Health Tip: Avoid Motion Sickness
How not to get 'car sick'
(HealthDay News) -- Motion sickness is a common byproduct of summer travel. But with some preparation, it can be prevented.
"Motion sickness occurs when the brain receives conflicting signals from the motion-sensing parts of the body: the inner ears, the eyes, and nerves in the extremities," the American Academy of Pediatrics says on its healthychildren.org website.
The primary symptoms are dizziness and an upset stomach that may lead to vomiting.
Here's what you can do to help prevent motion sickness, the academy says:
- Do not travel on an empty stomach. Eat a small snack to relieve hunger.
- Avoid dairy or anything heavy. Instead, opt for crackers or something light.
- Distract yourself by talking or listening to music.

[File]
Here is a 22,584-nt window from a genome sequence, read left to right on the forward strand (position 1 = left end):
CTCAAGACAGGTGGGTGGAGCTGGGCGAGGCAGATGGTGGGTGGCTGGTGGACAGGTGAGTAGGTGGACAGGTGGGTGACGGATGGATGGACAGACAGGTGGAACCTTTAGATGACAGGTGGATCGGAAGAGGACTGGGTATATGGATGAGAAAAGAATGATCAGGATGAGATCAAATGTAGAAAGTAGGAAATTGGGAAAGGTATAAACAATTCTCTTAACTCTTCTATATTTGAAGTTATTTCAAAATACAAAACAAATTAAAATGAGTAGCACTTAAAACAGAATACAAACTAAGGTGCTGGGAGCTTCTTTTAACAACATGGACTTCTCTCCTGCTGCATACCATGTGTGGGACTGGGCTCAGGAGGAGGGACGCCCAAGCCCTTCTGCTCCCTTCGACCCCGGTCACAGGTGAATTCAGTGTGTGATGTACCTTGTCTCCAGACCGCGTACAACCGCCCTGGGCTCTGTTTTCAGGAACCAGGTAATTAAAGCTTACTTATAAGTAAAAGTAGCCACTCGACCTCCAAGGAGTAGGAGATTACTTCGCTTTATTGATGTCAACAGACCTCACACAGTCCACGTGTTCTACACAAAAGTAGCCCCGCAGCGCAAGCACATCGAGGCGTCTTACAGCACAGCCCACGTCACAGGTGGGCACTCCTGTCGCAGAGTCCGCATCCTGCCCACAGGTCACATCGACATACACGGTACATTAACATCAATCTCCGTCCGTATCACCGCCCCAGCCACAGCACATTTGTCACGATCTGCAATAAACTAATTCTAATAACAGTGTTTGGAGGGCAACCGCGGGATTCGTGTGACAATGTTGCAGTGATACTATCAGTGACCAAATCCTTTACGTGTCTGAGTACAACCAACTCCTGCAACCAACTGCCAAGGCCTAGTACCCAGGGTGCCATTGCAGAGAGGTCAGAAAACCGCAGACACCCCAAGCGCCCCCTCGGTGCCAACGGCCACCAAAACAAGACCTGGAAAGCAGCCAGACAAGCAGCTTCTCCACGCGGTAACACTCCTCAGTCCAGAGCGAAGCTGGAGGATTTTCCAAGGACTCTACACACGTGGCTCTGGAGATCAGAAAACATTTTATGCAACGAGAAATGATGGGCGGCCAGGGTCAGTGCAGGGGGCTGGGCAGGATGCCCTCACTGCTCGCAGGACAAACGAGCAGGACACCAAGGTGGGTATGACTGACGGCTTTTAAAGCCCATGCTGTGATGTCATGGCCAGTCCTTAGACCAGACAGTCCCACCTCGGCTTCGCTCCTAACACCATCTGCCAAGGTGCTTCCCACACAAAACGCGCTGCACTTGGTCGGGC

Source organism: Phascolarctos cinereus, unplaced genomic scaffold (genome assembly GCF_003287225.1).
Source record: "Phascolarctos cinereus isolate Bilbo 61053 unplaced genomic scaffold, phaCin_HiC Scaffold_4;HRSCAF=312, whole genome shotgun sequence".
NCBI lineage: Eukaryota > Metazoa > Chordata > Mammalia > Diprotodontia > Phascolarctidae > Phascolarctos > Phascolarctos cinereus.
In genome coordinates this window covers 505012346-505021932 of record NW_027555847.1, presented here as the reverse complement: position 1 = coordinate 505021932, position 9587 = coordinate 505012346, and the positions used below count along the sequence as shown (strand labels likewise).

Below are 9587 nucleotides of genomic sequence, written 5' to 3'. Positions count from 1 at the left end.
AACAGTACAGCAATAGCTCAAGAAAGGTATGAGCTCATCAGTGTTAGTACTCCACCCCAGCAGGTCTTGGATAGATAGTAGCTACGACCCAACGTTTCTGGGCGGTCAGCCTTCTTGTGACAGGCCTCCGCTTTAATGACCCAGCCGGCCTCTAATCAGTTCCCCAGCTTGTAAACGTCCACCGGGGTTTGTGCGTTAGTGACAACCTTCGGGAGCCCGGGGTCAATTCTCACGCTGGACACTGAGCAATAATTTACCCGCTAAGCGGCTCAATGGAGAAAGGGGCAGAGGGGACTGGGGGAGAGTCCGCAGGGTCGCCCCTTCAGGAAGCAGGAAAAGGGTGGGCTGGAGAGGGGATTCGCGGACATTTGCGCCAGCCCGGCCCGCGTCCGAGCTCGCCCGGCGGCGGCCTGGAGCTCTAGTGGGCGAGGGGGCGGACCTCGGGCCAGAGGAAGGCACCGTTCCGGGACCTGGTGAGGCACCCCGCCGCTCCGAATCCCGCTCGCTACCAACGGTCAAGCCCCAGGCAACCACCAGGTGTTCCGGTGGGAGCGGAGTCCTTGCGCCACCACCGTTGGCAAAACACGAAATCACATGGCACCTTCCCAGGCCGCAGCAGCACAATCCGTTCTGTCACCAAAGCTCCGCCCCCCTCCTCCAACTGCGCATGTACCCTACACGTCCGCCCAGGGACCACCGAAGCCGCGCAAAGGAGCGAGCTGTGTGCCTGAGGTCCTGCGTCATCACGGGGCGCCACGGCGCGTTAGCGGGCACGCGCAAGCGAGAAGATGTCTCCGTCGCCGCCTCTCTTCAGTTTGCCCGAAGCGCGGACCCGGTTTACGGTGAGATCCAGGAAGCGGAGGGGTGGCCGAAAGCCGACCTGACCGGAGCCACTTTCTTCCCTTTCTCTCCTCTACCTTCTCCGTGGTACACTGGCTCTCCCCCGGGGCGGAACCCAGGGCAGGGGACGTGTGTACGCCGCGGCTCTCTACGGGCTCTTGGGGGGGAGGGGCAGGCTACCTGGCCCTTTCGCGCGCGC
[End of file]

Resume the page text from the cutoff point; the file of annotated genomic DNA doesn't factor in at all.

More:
- Focus on the horizon outside the car.
- Avoid books, iPads and other mobile devices while the car is moving.
- Medications such as Dramamine may ease dizziness and nausea, but they may have side effects such as dry mouth and drowsiness.
Please note, not all procedures included in this resource library are available at Henry Ford Allegiance Health or performed by Henry Ford Allegiance Health physicians.
All EBSCO Publishing proprietary, consumer health and medical information found on this site is accredited by URAC. URAC's Health Web Site Accreditation Program requires compliance with 53 rigorous standards of quality and accountability, verified by independent audits. To send comments or feedback to our Editorial Team regarding the content please email us at HLEditorialTeam@ebscohost.com.
This content is reviewed regularly and is updated when new and relevant evidence is made available. This information is neither intended nor implied to be a substitute for professional medical advice. Always seek the advice of your physician or other qualified health provider prior to starting any new treatment or with questions regarding a medical condition.